Despite these developments, the calls from different authorities and experts, who considered this election a huge mistake given the healthcare situation all across the world, the government didn’t postpone the second round of elections as well and here again, the society crossed its fingers, waiting for news from Artsakh. Days before the runoff elections, the second candidate Masis Mayilian asked the citizen vote addressed the people of Artsakh, asking them not to take part in the second round on April 14th due to the danger of spreading the coronavirus but despite the lower participation rates (around 45%), the second round took place, confirming the results of the first one.


Many people criticized Nikol Pashinyan for not intervening and trying to postpone the elections. However, referring to the presidential election in Artsakh during the government session on March 16th, Mr. Pashinyan indicated that he doesn’t see any reason to postpone the elections.

The PM addressed the elections again during his Facebook live before the second round and said that we cannot be sure that the elections in Artsakh were perfect, but the Armenian authorities must continue to support Artsakh in building democracy, and the voice of the people should be heard. Nikol Pashinyan also congratulated Mr. Harutyunyan, indicating that “The people of Artsakh have once again confirmed their unwavering will and right to live, work and create on their land. It was once again proved that Artsakh is an independent and democratic state with its established institutions and mature civil society․”


The majority of experts think that the main reason for hurrying with the elections was ensuring the stability in the country due to well-known geopolitical facts and vividly illustrating that Artsakh has a full-functioning government and civil society to the international community. However, having in mind dramatic effects the delay could have on the country, the opinions of the experts matched around the fact that the elections could be postponed given the fact that many other countries already delayed political activities, campaigns and elections.

As for the results of the elections, opinions vary whether or not Artsakh has chosen the right leader for its future. The polling stations are closed, the ballots are counted, the country has six confirmed COVID-19 cases, and according to the preliminary results, the winner of the Artsakh’s presidential race of 2020 is Arayik Harutyunyan. The rest is a matter of the future.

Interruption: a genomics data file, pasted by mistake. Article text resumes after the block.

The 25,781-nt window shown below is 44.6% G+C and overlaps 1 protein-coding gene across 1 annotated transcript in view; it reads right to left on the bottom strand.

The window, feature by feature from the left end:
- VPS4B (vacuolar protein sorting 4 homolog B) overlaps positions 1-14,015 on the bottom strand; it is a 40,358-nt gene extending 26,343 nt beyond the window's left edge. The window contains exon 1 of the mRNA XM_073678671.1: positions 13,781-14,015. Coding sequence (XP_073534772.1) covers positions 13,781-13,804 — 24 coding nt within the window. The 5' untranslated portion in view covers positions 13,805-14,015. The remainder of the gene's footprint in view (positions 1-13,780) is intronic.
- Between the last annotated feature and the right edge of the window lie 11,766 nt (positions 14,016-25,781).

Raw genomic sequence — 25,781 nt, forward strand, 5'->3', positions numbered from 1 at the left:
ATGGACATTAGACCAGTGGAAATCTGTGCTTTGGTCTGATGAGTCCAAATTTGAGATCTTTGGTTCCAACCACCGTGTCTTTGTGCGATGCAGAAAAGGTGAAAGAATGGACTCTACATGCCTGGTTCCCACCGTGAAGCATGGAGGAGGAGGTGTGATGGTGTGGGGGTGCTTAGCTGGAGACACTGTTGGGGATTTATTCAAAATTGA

Arayik Harutyunyan

Born in the capital of Artsakh, Stepanakert on December 14, 1973. From 1990-1994 he studied at the Armenian State University of Economics. In 1992, he joined the NKR self-defense forces and participated in the military operations. After the ceasefire, Mr. Harutyunyan continued his graduate and postgraduate studies at the Artsakh State University, Faculty of Economics. Simultaneously, from 1995-1997, he worked as an assistant to the NKR Minister of Economy and Finance. In the later years, Mr. Harutyunyan continued his career in the banking industry, branch manager of “Hayagrobank” first in Askeran then in Stepanakert. In 2005, Araik entered the political field, becoming the co-president of “Free Homeland” and was appointed as a member of the parliament. He was also the head of the “Homeland” fraction, chairman of the parliament's Standing Committee on Financial-Budgetary and Economic Management. Since 2006, he also entered the private sector becoming the executive director of “Karabakh Gold” LLC.

In 2007, Arayik Harutyunyan was appointed as the prime minister of Artsakh by the decree of the president and reappointed for the second term in 2012. In 2013, he defended his dissertation and became a candidate of technical sciences.

Starting from 2017, Arayik Harutyunyan is the State Minister of the Artsakh Republic, the leader of the "Free Homeland" party. In 2018, He resigned from this post and was appointed as the advisor to the president for special affairs.